1. Understand totally how you feel. After living in this little town for almost seven years, my daughter and I are starting on a new journey at the end of this year. I feel God wants us to move and a door of opportunity for a very good job might just swing open through an old employer who has come forward and wants to help me obtain employment. So, that is the door that has opened and we really need a new start. We have waited, which has been very, very hard. We are going through and sorting and having sales and preparing to move. Wait on God to open the door. He only truly wants to bless us. Hugs! Vicci

  8. I am frustrated and waiting too-you are not alone in this boat! Know we are all praying for you and each other! We are a strong sisterhood! I have 4 sisters myself, but none have lost a husband, so they can't really relate at all. But they love me and that helps enormously-and we love you too.!

  9. Dear ladies let me tell you that being alone is not as bad as starting to date too soon. I started dating at six months and didn't realize it. I was having dinner with a male friend and mentioned dating and he looked at me and asked what I thought we were doing. Hmmm...I had thought we were just two friends hanging out. That rather threw me for a loop. Not wanting to become attached to someone I thought was not a strong Christian I started dating a few other men. Just the occasional dinner or lunch. After a few months I joined a website and met a man who lived in an nearby town. He was a Christian who wanted to serve the Lord and had many of the same likes as my late husband. It just felt very comfortable. We were both drawn to each other and we even had the are we exclusive conversation. Later I found out that his definition of exclusive was different from mine and I was crushed. God allowed me to learn an important lesson...The right person may be totally different than what we are expecting. I had to work through some preconceived ideas about who would be "right" for me. Jim, my new husband, is a blue collar truck driver who dropped out of high school. He is loud and talkative. He will stop in the middle of Walmart and pray with someone not caring who is watching in amazement. He is physical and enjoys hunting. He didn't own a pair of dockers or a shirt with a collar until he met me. Didn't even have a pair of dress shoes.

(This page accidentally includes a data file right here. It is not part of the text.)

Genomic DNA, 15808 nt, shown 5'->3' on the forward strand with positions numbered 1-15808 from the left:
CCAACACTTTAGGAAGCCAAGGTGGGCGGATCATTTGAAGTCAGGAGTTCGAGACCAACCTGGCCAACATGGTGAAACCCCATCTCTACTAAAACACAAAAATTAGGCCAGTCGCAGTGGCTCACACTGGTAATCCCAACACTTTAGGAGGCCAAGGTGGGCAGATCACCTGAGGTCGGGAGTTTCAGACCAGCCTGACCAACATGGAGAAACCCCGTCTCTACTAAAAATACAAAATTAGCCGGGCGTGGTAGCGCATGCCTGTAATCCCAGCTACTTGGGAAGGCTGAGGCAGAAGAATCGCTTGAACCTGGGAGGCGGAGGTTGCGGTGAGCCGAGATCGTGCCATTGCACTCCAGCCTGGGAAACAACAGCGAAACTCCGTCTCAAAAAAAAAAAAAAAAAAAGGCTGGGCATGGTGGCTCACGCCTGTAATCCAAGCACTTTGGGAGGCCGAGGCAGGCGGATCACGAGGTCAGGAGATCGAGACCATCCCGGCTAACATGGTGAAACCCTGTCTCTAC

The bottom line is to not be in a hurry. I am 60 and Jim is 59. If God wants you with someone He will provide that person. (And, yes, sex at 60 can be good.) I spent nine month trying to make a relationship work when I should have walked away after only a couple months. We are women who hung in there with our husbands but dating is not being married and we have no obligation to stay. Be willing to walk away if it doesn't seem right. Date casually!! Limit yourself at first to maybe once a week. Make sure you know the true character of a person before you become any more involved. Are they Christian, do they work, do you like their family? These are all very important. Are you willing to live with the ghosts of the past? Blending two lives at this point in our lives is complicated but with God's help it can be done. Take your time and pray, pray, pray. Love you all, Joyce

    1. Just wanted to say thank you for such a real and loving sharing of your experience to us. Im just coming upon my year marker. I was widowed at 37 with 4 kids still at home ages ranging from 18-8. We are all a year older now and praise to Jesus are healing well. I am so blessed by widows as yourself and Ferree who share so candidly with me. Thank you !!

  10. Thanks Tonia, it was something to read this over again and to re-read the comments too. What a lot of memories for me! But it all still rings true and I'm so thankful for the others who added their helpful comments.